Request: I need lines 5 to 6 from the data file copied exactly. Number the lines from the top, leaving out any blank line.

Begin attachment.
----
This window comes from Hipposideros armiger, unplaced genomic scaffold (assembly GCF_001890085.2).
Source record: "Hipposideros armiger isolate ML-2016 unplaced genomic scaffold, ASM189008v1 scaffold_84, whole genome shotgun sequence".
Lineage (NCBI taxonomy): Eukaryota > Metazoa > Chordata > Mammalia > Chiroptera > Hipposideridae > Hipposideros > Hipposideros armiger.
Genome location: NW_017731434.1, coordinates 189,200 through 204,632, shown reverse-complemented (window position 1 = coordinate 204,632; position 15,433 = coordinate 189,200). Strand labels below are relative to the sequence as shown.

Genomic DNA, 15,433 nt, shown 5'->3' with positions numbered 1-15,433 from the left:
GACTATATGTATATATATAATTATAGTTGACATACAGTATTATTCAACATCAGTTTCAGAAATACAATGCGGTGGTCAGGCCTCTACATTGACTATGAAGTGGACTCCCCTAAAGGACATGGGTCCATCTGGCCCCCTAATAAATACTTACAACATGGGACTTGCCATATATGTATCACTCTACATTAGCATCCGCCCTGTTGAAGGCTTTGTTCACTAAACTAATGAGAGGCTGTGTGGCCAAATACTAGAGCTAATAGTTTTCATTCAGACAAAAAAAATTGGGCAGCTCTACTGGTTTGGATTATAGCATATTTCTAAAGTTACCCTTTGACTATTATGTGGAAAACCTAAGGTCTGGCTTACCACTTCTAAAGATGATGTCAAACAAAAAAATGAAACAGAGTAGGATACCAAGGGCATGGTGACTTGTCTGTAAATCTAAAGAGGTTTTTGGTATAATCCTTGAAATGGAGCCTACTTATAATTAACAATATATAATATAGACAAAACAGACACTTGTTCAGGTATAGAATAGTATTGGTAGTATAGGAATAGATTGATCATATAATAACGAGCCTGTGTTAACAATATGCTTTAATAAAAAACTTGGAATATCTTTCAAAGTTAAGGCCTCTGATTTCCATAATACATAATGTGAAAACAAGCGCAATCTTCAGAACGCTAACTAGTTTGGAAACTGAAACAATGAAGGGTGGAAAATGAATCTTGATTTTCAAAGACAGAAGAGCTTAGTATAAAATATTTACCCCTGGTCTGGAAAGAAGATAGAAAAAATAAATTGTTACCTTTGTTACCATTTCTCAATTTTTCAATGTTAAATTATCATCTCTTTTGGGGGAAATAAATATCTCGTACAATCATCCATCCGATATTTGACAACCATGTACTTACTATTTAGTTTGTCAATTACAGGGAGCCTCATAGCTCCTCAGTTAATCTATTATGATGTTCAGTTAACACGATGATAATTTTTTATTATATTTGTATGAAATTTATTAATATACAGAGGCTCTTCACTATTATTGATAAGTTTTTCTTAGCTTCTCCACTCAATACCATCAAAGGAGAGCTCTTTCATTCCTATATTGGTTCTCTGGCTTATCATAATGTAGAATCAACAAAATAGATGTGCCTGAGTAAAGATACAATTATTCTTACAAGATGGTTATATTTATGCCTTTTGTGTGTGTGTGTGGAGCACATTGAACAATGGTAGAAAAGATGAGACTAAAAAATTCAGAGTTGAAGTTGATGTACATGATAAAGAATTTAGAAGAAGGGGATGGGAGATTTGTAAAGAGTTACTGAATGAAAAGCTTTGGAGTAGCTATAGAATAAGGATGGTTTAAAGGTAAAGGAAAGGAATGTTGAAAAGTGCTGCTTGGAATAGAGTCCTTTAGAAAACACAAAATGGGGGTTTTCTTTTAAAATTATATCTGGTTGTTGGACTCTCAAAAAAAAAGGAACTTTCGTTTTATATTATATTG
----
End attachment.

Genomic DNA, 15,433 nt, shown 5'->3' with positions numbered 1-15,433 from the left:
GACTATATGTATATATATAATTATAGTTGACATACAGTATTATTCAACATCAGTTTCAGAAATACAATGCGGTGGTCAGGCCTCTACATTGACTATGAAGTGGACTCCCCTAAAGGACATGGGTCCATCTGGCCCCCTAATAAATACTTACAACATGGGACTTGCCATATATGTATCACTCTACATTAGCATCCGCCCTGTTGAAGGCTTTGTTCACTAAACTAATGAGAGGCTGTGTGGCCAAATACTAGAGCTAATAGTTTTCATTCAGACAAAAAAAATTGGGCAGCTCTACTGGTTTGGATTATAGCATATTTCTAAAGTTACCCTTTGACTATTATGTGGAAAACCTAAGGTCTGGCTTACCACTTCTAAAGATGATGTCAAACAAAAAAATGAAACAGAGTAGGATACCAAGGGCATGGTGACTTGTCTGTAAATCTAAAGAGGTTTTTGGTATAATCCTTGAAATGGAGCCTACTTATAATTAACAATATATAATATAGACAAAACAGACACTTGTTCAGGTATAGAATAGTATTGGTAGTATAGGAATAGATTGATCATATAATAACGAGCCTGTGTTAACAATATGCTTTAATAAAAAACTTGGAATATCTTTCAAAGTTAAGGCCTCTGATTTCCATAATACATAATGTGAAAACAAGCGCAATCTTCAGAACGCTAACTAGTTTGGAAACTGAAACAATGAAGGGTGGAAAATGAATCTTGATTTTCAAAGACAGAAGAGCTTAGTATAAAATATTTACCCCTGGTCTGGAAAGAAGATAGAAAAAATAAATTGTTACCTTTGTTACCATTTCTCAATTTTTCAATGTTAAATTATCATCTCTTTTGGGGGAAATAAATATCTCGTACAATCATCCATCCGATATTTGACAACCATGTACTTACTATTTAGTTTGTCAATTACAGGGAGCCTCATAGCTCCTCAGTTAATCTATTATGATGTTCAGTTAACACGATGATAATTTTTTATTATATTTGTATGAAATTTATTAATATACAGAGGCTCTTCACTATTATTGATAAGTTTTTCTTAGCTTCTCCACTCAATACCATCAAAGGAGAGCTCTTTCATTCCTATATTGGTTCTCTGGCTTATCATAATGTAGAATCAACAAAATAGATGTGCCTGAGTAAAGATACAATTATTCTTACAAGATGGTTATATTTATGCCTTTTGTGTGTGTGTGTGGAGCACATTGAACAATGGTAGAAAAGATGAGACTAAAAAATTCAGAGTTGAAGTTGATGTACATGATAAAGAATTTAGAAGAAGGGGATGGGAGATTTGTAAAGAGTTACTGAATGAAAAGCTTTGGAGTAGCTATAGAATAAGGATGGTTTAAAGGTAAAGGAAAGGAATGTTGAAAAGTGCTGCTTGGAATAGAGTCCTTTAGAAAACACAAAATGGGGGTTTTCTTTTAAAATTATATCTGGTTGTTGGACTCTCAAAAAAAAAGGAACTTTCGTTTTATATTATATTG